• Additionally or alternatively, any of the various embodiments of the invention may provide a system having one or more network device, one or more SMS, one or more WAF, and/or one or more other system or other device.
  • Other variations may also be possible.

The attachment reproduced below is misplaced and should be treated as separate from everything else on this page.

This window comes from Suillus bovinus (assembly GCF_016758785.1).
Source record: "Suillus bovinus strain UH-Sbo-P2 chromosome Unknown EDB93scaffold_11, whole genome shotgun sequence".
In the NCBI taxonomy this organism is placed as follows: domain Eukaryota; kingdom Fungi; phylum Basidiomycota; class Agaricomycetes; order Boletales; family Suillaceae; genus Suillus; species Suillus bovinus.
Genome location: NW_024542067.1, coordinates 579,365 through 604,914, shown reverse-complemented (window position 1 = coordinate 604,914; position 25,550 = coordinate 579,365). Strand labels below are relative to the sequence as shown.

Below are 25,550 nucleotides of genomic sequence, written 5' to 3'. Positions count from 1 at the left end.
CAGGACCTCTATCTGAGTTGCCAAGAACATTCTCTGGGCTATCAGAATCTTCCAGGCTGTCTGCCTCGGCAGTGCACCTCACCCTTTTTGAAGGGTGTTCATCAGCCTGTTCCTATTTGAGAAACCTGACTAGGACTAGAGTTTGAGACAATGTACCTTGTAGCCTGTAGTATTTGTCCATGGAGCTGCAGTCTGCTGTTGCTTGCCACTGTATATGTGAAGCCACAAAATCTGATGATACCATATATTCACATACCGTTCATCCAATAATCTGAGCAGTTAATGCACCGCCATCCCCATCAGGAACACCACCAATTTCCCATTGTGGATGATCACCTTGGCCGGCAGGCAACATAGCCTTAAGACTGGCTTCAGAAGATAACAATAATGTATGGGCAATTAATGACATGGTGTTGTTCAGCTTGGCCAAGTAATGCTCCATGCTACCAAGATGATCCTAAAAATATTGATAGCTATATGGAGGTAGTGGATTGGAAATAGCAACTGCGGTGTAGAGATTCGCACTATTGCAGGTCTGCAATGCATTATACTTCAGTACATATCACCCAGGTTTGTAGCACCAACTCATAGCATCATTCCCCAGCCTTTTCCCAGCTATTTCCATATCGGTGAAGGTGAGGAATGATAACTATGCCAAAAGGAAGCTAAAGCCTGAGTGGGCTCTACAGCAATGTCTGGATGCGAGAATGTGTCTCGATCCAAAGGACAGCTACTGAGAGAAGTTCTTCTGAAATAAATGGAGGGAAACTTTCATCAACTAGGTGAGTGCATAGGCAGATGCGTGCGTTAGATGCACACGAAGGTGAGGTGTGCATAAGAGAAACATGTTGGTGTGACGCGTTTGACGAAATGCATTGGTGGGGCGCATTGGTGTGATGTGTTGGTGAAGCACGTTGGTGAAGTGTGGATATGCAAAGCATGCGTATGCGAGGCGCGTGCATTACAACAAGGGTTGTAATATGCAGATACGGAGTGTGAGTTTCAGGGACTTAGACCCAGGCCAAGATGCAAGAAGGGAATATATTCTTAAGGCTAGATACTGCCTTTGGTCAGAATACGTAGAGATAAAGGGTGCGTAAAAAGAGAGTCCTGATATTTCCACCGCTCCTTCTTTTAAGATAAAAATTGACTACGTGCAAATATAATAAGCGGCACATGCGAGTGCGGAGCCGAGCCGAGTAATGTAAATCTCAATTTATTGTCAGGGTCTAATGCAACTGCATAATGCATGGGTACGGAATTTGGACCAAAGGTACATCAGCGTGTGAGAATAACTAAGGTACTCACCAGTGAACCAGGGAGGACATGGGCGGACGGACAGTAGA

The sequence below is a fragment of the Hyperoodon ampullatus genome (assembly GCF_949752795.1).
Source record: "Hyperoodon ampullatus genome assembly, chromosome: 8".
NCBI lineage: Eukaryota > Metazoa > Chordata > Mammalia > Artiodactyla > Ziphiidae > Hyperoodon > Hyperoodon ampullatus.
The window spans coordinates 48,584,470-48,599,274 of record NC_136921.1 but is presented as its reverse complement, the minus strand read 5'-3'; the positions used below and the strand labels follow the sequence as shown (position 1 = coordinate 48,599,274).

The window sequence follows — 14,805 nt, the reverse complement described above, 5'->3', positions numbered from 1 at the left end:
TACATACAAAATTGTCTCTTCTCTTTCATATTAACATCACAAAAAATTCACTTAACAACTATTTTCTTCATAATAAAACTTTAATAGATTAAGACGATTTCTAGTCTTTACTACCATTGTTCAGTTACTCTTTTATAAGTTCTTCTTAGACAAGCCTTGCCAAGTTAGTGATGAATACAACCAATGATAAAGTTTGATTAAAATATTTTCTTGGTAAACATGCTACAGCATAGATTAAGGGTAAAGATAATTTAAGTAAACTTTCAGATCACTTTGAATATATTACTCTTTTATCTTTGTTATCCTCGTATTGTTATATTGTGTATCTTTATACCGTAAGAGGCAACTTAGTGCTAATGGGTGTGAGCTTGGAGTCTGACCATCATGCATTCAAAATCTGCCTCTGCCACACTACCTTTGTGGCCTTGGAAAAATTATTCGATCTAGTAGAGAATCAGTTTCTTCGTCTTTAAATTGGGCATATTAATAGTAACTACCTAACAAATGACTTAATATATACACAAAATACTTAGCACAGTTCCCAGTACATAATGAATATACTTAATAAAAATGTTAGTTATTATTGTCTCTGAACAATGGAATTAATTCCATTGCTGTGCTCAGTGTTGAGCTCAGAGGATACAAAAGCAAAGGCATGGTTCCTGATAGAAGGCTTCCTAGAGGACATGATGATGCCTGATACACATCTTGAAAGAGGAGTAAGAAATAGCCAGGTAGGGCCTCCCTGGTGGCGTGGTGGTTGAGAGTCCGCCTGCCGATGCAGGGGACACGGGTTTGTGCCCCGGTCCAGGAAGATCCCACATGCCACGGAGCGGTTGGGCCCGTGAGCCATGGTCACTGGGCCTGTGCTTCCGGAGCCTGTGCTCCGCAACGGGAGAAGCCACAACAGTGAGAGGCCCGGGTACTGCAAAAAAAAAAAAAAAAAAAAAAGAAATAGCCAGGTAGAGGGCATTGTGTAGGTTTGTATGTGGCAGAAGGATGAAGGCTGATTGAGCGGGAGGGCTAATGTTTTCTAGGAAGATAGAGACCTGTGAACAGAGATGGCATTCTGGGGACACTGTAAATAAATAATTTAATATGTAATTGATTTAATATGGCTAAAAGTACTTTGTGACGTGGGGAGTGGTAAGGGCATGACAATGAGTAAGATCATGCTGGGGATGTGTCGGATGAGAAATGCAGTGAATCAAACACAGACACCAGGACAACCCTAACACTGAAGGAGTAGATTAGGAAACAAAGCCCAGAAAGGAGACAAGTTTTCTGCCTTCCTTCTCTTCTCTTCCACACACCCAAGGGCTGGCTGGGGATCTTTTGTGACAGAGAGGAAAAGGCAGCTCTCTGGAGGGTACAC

• In summary, current security testing of web applications and web services are commonly not able to properly exercise the system under test (i.e., target under test) because the scanner is unable to directly observe or elicit communications occurring through (or involving) the system under test. In an embodiment of the invention, the SMS 105 leverages (or is integrated with or is in communication with or is otherwise privy with) the ADC 115 which is, in turn, privy to all communications of the system under test (SUT) 102 (or is privy with at least a certain classes of communications of the SUT 102). The ADC 115 can then capture and forward at least some of this SUT communications to the SMS 105. The SMS 105 can save this SUT communications and use this additional information to facilitate a more complete testing of the SUT. For example, the SUT information may be observed as is and analyzed for potential vulnerabilities. As another example, this SUT information may be used as a baseline to elicit and observe responses of the SUT as this SUT information is later transmitted to the SUT. Therefore, the system 100 integrates and/or leverages the SMS 105 and ADC 115 in order to elicit and/or observe traffic that is not observable by traditional scanners.